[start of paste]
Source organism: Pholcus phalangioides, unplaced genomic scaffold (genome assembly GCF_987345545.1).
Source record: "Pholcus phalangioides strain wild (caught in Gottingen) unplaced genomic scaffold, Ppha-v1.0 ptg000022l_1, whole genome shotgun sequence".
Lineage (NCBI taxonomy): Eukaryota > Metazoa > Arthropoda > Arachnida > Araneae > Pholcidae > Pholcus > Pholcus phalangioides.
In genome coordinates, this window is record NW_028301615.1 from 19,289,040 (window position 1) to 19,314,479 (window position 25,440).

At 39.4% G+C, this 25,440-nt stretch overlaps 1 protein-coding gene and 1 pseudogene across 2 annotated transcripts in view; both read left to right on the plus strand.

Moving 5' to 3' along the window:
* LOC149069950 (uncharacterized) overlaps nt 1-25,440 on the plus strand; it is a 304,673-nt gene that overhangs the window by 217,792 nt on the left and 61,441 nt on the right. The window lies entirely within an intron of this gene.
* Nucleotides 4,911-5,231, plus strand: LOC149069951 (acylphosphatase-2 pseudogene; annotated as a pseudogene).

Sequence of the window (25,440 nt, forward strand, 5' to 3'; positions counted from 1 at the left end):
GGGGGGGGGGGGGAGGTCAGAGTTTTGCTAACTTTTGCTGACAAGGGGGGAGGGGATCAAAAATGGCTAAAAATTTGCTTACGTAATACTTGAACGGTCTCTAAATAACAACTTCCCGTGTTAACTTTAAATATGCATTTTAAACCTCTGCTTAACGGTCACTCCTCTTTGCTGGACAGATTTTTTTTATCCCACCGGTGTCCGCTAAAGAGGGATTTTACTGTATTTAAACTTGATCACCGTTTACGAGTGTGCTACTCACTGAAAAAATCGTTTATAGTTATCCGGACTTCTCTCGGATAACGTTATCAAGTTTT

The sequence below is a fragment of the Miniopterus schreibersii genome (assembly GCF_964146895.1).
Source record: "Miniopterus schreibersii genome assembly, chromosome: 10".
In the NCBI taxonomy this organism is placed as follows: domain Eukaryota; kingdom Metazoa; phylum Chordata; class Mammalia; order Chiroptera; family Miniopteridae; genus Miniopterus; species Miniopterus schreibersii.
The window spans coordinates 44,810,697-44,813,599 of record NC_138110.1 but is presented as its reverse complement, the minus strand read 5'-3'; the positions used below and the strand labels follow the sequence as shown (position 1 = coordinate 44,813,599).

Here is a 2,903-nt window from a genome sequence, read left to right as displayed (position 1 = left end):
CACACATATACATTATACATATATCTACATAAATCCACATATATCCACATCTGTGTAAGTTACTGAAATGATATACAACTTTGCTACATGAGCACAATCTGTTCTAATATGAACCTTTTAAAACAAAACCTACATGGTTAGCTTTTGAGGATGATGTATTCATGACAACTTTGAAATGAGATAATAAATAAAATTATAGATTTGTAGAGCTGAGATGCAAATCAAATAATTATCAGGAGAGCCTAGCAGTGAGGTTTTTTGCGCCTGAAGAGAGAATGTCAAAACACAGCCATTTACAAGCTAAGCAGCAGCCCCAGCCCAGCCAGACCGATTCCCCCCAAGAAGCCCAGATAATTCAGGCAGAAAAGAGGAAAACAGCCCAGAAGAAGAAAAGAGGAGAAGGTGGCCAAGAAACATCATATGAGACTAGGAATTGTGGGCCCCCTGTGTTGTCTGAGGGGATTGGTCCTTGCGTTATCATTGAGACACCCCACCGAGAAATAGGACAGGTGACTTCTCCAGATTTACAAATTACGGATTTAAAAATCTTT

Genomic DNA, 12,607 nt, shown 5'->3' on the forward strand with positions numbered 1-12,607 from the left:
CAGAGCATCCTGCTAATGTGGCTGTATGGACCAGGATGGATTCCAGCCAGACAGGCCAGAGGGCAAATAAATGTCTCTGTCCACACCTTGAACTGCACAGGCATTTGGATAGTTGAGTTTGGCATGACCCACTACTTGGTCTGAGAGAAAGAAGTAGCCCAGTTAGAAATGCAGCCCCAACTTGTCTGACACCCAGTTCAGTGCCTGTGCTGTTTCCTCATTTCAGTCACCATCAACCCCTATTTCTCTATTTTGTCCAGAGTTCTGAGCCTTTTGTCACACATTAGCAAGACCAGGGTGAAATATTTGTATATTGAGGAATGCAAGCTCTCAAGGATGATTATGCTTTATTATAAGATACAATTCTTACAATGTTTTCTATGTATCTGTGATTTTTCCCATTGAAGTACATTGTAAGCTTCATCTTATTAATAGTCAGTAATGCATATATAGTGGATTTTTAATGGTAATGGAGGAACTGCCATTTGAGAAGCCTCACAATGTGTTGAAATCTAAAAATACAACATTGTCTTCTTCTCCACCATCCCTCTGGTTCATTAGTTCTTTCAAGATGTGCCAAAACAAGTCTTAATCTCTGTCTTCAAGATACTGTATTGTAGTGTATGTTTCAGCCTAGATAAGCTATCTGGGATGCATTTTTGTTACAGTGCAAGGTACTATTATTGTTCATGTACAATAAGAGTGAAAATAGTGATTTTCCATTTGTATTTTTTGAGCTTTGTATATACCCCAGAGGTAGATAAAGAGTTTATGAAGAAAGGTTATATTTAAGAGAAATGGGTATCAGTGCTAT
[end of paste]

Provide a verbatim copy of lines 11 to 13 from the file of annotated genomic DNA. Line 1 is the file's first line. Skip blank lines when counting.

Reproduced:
The sequence below is a fragment of the Miniopterus schreibersii genome (assembly GCF_964146895.1).
Source record: "Miniopterus schreibersii genome assembly, chromosome: 10".
In the NCBI taxonomy this organism is placed as follows: domain Eukaryota; kingdom Metazoa; phylum Chordata; class Mammalia; order Chiroptera; family Miniopteridae; genus Miniopterus; species Miniopterus schreibersii.